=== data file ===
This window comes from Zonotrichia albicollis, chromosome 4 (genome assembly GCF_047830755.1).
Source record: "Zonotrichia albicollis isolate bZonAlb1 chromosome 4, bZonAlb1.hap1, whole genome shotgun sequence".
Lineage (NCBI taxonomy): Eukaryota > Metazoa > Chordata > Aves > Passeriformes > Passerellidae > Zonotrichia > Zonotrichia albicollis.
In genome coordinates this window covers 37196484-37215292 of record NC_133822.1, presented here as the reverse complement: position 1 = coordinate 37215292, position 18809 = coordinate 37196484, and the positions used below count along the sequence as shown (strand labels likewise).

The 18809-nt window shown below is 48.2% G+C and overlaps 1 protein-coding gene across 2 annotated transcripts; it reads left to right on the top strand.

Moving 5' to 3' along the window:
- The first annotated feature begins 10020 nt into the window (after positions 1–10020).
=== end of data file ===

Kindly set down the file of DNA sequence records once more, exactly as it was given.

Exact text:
This window comes from Zonotrichia albicollis, chromosome 4 (genome assembly GCF_047830755.1).
Source record: "Zonotrichia albicollis isolate bZonAlb1 chromosome 4, bZonAlb1.hap1, whole genome shotgun sequence".
Lineage (NCBI taxonomy): Eukaryota > Metazoa > Chordata > Aves > Passeriformes > Passerellidae > Zonotrichia > Zonotrichia albicollis.
In genome coordinates this window covers 37196484-37215292 of record NC_133822.1, presented here as the reverse complement: position 1 = coordinate 37215292, position 18809 = coordinate 37196484, and the positions used below count along the sequence as shown (strand labels likewise).

The 18809-nt window shown below is 48.2% G+C and overlaps 1 protein-coding gene across 2 annotated transcripts; it reads left to right on the top strand.

Moving 5' to 3' along the window:
- The first annotated feature begins 10020 nt into the window (after positions 1–10020).